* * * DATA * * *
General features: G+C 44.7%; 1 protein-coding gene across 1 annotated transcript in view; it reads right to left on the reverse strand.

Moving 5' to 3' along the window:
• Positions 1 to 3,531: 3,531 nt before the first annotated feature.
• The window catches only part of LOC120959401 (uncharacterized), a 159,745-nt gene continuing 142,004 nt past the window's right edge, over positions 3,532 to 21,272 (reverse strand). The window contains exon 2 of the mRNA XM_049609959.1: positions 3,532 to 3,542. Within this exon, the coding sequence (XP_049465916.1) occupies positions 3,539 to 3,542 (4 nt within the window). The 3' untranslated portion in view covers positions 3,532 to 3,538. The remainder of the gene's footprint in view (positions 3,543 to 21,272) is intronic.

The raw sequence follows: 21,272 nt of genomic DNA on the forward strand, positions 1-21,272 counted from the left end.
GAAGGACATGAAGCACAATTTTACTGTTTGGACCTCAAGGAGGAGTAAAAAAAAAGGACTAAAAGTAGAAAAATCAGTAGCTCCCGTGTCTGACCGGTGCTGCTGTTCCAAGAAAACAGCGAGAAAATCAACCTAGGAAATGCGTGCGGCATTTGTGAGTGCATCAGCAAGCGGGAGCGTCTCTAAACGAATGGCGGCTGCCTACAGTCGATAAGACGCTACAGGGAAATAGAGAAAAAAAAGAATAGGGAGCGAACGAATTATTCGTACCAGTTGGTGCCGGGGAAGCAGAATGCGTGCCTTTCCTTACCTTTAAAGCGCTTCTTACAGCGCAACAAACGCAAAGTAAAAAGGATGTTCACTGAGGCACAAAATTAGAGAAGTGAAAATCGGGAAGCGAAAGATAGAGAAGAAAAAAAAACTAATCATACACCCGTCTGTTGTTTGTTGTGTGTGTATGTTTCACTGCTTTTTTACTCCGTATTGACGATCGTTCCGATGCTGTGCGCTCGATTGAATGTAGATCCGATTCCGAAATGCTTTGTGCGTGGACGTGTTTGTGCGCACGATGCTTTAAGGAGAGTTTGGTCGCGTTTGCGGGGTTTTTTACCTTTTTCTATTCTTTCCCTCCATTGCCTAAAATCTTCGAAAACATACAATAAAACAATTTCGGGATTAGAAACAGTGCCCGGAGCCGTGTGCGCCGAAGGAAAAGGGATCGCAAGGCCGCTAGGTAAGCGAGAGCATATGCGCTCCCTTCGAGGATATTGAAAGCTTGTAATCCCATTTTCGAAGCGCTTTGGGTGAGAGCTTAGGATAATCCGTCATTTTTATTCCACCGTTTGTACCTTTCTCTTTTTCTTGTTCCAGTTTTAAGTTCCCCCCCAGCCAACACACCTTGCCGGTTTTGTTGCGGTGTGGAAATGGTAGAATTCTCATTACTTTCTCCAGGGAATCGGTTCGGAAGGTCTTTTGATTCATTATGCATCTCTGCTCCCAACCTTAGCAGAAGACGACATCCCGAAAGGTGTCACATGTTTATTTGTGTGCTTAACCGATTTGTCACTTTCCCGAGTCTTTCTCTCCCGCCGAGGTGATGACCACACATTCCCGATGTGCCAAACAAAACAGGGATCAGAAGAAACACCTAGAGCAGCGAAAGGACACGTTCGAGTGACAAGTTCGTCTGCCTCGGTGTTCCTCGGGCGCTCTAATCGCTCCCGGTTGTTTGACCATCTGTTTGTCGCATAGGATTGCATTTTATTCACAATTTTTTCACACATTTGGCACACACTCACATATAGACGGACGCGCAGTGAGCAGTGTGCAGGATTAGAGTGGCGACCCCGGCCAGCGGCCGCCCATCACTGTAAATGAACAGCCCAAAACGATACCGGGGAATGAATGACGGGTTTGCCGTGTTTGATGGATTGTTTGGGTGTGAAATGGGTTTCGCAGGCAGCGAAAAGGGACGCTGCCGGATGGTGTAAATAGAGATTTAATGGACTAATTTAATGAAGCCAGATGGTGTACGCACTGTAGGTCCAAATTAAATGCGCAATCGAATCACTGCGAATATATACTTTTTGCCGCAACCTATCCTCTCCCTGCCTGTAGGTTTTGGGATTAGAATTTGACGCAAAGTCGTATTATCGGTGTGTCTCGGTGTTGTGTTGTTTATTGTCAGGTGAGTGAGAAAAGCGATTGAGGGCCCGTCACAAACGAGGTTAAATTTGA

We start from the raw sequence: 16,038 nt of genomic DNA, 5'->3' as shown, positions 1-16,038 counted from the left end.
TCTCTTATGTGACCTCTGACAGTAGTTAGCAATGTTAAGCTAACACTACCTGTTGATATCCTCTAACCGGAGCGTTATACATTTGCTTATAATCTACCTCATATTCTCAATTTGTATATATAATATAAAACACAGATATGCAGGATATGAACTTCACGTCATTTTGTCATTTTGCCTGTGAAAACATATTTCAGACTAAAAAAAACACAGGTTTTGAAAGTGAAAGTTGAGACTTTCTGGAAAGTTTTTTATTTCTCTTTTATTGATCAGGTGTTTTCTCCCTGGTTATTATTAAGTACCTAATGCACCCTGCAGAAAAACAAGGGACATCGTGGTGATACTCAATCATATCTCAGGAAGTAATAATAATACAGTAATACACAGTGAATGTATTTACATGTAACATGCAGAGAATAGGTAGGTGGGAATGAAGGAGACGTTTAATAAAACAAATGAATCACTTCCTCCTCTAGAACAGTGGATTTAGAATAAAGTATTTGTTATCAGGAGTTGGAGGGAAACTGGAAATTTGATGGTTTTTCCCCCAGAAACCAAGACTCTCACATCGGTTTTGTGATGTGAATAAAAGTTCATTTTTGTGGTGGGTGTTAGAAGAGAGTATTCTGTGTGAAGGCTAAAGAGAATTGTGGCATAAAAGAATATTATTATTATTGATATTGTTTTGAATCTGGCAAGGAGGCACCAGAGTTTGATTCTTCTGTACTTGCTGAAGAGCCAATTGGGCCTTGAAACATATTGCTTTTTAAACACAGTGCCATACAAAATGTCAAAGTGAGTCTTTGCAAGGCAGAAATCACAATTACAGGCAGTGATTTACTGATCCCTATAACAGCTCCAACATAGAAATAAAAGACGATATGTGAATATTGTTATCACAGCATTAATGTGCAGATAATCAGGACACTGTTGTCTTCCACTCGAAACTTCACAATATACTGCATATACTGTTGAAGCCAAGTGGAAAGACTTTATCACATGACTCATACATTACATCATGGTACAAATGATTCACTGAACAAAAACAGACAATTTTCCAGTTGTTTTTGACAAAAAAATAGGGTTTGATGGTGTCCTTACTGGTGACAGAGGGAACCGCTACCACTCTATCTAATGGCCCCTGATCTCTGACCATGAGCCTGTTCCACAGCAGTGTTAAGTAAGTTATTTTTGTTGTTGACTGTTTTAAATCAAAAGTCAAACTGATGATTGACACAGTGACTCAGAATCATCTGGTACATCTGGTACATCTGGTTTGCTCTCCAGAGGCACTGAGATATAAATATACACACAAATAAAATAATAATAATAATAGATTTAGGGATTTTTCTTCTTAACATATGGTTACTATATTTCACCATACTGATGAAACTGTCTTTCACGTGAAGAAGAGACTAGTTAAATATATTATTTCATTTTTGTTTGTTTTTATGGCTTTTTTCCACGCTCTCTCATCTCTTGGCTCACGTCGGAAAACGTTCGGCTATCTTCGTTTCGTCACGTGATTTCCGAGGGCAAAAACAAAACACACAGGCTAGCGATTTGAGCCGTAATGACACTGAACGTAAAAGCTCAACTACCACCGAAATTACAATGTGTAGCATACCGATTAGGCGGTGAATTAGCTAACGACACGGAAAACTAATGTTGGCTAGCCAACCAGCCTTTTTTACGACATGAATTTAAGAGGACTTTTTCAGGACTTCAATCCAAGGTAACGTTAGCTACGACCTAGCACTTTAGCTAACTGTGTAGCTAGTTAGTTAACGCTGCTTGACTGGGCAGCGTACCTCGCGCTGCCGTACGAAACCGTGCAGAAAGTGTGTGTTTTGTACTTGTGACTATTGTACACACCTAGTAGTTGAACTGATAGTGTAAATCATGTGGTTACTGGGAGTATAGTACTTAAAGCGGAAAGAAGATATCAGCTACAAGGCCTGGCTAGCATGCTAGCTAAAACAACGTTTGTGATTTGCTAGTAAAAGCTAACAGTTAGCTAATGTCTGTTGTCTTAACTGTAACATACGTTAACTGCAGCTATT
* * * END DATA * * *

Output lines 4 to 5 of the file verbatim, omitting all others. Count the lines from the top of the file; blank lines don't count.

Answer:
• The window catches only part of LOC120959401 (uncharacterized), a 159,745-nt gene continuing 142,004 nt past the window's right edge, over positions 3,532 to 21,272 (reverse strand). The window contains exon 2 of the mRNA XM_049609959.1: positions 3,532 to 3,542. Within this exon, the coding sequence (XP_049465916.1) occupies positions 3,539 to 3,542 (4 nt within the window). The 3' untranslated portion in view covers positions 3,532 to 3,538. The remainder of the gene's footprint in view (positions 3,543 to 21,272) is intronic.

The raw sequence follows: 21,272 nt of genomic DNA on the forward strand, positions 1-21,272 counted from the left end.